Prudish or Virtuous? A Plea to Youth Leaders

Published March 12, 1981.

QUESTION: I have been married for just a few months and want to make a plea to youth leaders. It has to do with how they teach young people about sexuality. In one of our church youth meetings there was an older person who repeatedly used to warn us about the evils of sex and even told us it was petting to let a boy put his arm around you or kiss you. Since my wedding it has been very difficult for me to make something so wrong before marriage into something positive and good after marriage. Aren’t there other ways besides fear and guilt to encourage young people to wait until marriage for sexual relationships?

ANSWER: Young people should be taught, from my way of thinking, to wait until marriage for sexual relationships. But they should also be instructed in such a manner that will enable them to have a healthy and satisfying relationship with their husband or wife once the marriage is underway.

And how we instruct on these matters seems to have particular significance for young women because all too many wives attain little or no sexual satisfaction in their marriages.

Frigidness, the inability or unwillingness for women to find fulfillment in sexual relationships, is very common in the United States. In his book “The Individual, Marriage, and the Family,” Lloyd Saxton notes, “Frigidness is one of the most common problems in gynecology. Gynecologists and psychiatrists, especially, are aware that perhaps 75 percent of all women derive little or no pleasure from sex. Many women not only experience no pleasure but actually suffer pain and revulsion.”

Perhaps the inability of many young women, such as yourself, to make a successful adjustment after marriage is due, in part, to many of the analogies we use to teach about sexuality. There are the chewed up bubble gum, the cake with the icing missing, and the nail board and nail hole analogies – all of which must evoke some interesting images in the minds of young people. Another favorite is crushing a flower, such as a rose, and then asking young women if they want to be like bruised rose petals.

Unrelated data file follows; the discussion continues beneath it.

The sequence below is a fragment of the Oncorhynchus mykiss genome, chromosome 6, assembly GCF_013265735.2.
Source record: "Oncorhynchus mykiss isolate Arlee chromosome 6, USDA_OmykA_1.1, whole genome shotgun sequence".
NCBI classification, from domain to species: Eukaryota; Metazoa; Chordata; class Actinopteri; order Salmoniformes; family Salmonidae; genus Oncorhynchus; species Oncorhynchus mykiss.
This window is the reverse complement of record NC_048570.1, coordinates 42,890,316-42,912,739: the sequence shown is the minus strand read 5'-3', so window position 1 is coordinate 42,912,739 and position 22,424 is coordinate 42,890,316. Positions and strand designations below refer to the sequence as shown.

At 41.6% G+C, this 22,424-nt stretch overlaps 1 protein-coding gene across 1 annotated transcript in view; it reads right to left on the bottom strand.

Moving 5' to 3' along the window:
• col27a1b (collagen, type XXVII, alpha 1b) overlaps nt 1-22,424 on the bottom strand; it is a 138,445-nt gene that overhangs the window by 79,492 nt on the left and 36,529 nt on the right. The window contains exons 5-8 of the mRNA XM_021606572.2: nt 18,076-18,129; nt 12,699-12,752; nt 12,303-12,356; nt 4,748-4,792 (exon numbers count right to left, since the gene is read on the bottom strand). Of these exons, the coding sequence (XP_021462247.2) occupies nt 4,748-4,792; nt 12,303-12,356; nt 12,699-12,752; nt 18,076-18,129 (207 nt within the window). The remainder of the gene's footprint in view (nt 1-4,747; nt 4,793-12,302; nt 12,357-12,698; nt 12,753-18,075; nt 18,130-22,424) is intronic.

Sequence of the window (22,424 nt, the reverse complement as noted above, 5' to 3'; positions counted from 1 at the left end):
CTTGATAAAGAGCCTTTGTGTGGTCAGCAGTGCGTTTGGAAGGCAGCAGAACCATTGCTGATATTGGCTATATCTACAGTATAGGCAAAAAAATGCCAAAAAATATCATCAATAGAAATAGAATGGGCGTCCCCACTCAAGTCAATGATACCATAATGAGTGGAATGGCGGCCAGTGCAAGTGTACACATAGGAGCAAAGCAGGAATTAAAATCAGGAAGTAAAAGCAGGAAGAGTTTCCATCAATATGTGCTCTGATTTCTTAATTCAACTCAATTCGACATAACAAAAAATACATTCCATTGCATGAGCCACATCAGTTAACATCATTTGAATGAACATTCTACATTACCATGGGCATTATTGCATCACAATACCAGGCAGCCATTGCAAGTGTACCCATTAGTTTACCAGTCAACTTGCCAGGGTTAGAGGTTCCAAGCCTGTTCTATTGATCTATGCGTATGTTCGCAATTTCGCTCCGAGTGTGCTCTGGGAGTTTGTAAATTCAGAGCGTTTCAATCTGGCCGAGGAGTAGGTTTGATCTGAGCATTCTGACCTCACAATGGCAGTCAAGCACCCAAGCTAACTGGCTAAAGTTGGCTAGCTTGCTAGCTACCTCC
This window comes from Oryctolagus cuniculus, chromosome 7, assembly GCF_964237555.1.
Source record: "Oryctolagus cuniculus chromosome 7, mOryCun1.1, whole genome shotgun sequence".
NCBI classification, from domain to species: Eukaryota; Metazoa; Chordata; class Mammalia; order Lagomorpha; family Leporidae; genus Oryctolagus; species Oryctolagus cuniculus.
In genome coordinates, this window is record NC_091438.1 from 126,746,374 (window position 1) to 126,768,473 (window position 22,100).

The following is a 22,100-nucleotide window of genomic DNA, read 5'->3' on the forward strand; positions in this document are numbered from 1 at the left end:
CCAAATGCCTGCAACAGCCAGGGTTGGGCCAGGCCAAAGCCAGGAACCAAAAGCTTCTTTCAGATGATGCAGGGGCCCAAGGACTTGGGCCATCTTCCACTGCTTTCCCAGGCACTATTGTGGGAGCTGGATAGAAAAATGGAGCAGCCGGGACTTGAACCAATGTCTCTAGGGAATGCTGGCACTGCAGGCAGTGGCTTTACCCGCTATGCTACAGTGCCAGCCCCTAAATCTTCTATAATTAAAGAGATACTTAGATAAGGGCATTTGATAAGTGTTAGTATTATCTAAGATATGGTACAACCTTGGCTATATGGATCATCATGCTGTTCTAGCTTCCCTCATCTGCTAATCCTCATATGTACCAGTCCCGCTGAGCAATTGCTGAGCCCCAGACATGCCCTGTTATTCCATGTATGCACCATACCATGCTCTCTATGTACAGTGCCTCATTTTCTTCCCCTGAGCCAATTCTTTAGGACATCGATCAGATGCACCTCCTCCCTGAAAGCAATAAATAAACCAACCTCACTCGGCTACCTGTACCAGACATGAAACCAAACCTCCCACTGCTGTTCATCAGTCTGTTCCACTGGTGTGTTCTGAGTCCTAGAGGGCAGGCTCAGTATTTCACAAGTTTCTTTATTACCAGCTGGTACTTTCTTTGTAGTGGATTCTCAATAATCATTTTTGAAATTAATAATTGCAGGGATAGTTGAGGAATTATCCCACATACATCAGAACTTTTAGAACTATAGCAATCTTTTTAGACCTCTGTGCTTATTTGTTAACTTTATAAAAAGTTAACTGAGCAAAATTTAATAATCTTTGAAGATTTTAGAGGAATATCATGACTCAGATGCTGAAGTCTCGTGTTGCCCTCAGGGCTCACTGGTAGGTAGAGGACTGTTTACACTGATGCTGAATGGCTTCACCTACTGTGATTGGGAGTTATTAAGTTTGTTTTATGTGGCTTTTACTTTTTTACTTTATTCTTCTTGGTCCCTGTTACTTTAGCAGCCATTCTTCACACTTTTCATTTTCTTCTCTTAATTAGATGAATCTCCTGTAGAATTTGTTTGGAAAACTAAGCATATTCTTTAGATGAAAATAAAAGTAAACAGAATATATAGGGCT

Young women are not flowers, they are normal human beings with strong biological and emotional inclinations toward intimacy. Crushing flowers in class will not likely inhibit those intensities one bit, if anything. It may make them more confusing.

It is possible to instruct young people about sexual matters on a highly mature level. And indeed they must be instructed because the vast majority (80 percent) in the U.S. do not wait until marriage to commence sexual relationships.

Rather than just saying “don’t” and hoping they “won’t,” a more reasonable and effective approach may be to explain the consequences of certain types of behavior from a physical, social, mental, and perhaps spiritual perspective. Young people would thereby be helped to anticipate the realities of those consequences, both positive and negative. If and when they choose to act in certain ways.

Young people can also be taught to be virtuous without being prudish. To be virtuous means to “conform to moral and ethical principles; morally excellent; upright; and chose as a person.” To be prudish, on the other hand, means to be “excessively proper or modest in speech, conduct, dress, etc." While I know many young men who would like to marry a virtuous young woman, and visa versa, I know of absolutely no one who wants to marry someone who is prudish.

We who teach young people about these matters ought to do so in a way that helps them to have a healthy concept of sexuality after marriage. Sex is not something we avoid because it is evil. It is something we wait for because it is good.

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